9A plutonium system onboard. The satellite and plutonium system disintegrated in the fall, the plutonium was dispersed worldwide and caused, in Dr. Gofman's estimation, an increase in the global lung cancer rate. Dr. Gofman, an M.D. and Ph.D., co-discoverer of several radioisotopes, and was a pioneer in the earliest experiments with plutonium.

A 10 percent failure rate in space nuclear power missions has also been the case for Russia and, before it, the Soviet Union. The worst Soviet space nuclear accident occurred in the fall in 1978 of Cosmos satellite 954, with an atomic reactor onboard, which disintegrated as it plummeted to Earth, spreading nuclear debris for hundreds of miles across the Northwest Territories of Canada. Despite the study's rosy history of space nuclear power, it also says "it may be prudent to build in more time in the development of schedule for the first launch of a new space reactor. Public interest would likely be large, and it is possible that opposition could be substantial."

The explosion after launch Sunday from the Kennedy Space Center in Florida of a SpaceX Falcon 9 rocket on a mission to deliver supplies to the International Space Station was an event again underlining the danger of using nuclear power on spacecraft.

Officials were warning people that "potentially hazardous debris could wash ashore." http://www.clickorlando.com/news/officials-warn-of-rocket-debris-from-failed-spacex-launch/33818496 Consider if a radioisotope thermoelectric generator was onboard and plutonium was also dispersed. Consider if there were a nuclear reactor onboard or an atomic propulsion system and an array of radioactive poisons contained in the debris.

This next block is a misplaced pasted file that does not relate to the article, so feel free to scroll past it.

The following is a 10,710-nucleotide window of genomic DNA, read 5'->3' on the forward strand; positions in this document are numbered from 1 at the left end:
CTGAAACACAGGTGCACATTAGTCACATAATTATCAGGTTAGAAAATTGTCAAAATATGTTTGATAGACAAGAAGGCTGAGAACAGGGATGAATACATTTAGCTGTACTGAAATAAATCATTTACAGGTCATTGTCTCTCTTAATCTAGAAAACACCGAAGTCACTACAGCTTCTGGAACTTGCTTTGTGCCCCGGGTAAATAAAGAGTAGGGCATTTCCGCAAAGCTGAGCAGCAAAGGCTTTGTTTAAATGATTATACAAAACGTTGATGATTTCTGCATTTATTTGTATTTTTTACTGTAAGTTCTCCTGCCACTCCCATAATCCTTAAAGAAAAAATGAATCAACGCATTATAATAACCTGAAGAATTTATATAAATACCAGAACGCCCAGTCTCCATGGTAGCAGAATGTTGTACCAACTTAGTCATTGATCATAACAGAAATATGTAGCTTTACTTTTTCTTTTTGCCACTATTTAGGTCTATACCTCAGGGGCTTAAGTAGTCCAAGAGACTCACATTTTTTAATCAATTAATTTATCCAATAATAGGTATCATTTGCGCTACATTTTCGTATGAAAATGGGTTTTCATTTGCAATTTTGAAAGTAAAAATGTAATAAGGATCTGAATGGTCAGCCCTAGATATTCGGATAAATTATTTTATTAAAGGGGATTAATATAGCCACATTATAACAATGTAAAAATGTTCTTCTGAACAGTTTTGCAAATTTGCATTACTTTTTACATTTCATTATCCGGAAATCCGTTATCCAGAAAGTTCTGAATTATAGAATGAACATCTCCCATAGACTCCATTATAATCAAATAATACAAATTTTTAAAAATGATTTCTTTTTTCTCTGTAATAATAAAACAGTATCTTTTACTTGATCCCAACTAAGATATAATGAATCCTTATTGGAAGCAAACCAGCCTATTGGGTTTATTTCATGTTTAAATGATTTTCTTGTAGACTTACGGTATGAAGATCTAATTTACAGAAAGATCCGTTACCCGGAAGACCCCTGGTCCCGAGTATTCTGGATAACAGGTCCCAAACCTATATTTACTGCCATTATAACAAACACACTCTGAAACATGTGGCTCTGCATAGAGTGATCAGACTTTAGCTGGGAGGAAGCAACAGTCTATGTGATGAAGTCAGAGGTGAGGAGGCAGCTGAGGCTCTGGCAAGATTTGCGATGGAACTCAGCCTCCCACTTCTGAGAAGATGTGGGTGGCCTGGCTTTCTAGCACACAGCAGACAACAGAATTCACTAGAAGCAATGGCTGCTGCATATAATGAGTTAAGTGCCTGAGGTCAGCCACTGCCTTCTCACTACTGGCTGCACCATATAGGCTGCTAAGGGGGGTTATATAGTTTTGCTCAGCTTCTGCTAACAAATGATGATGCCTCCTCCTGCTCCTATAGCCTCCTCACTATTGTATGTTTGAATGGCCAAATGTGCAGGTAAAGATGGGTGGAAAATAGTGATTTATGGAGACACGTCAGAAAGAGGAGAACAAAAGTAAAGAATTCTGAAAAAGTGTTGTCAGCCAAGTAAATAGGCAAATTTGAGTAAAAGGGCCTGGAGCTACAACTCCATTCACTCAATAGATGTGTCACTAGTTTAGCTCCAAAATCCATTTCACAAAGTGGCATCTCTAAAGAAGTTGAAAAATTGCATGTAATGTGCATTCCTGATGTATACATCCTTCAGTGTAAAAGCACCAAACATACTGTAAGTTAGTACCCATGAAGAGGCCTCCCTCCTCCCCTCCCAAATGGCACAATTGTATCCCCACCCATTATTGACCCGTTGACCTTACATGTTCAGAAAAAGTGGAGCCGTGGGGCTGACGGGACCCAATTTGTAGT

U.S. Representative Donna Edwards of Maryland, a member of the House Science, Space & Technology Committee, announced that "the launch failure this morning shows us once again that space is difficult--it requires near perfection."

Inserting nuclear poisons into a danger-prone equation that "requires near perfection"--especially when it is unnecessary--is reckless, the consequences potentially devastating. Estimates in NASA's Final Environmental Impact Statement, for instance, of the cost of plutonium decontamination if there were an accident when the Curiosity rover was launched in 2011 to Mars were put at $267 million for each square mile of farmland, $478 million for each square mile of forests and $1.5 billion for each square mile of "mixed-use urban areas." http://science.nasa.gov/media/medialibrary/2010/11/05/MSL-FEIS_Vol1.pdf It was powered with a plutonium-energized RTG, although previously NASA Mars rovers were able to function well with solar power.

When the Cassini space probe was sent off to Saturn in 1997--with three RTGs containing 72.3 pounds of Plutonium-238, the most plutonium ever used on a spacecraft--NASA in its Final Environmental Impact Statement said that if an "inadvertent reentry" of Cassini into the Earth's atmosphere occurred causing it to disintegrate and release its plutonium, "5 billion"of the world's population"could receive 99 percent or more of the radiation exposure." http://saturn.jpl.nasa.gov/spacecraft/safety/safetyeis/

Noting that "technology frequently goes wrong," Gagnon of the Global Network Against Weapons and Nuclear Power in Space, says: "When you consider adding nuclear power into the mix it becomes an explosive combination. We've long been sounding the alarm that nuclear power in space is not something the public nor the planet can afford to take a chance on."

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Karl Grossman is a professor of journalism at the State University of New York/College at Old Westbury and host of the nationally syndicated TV program Enviro Close-Up.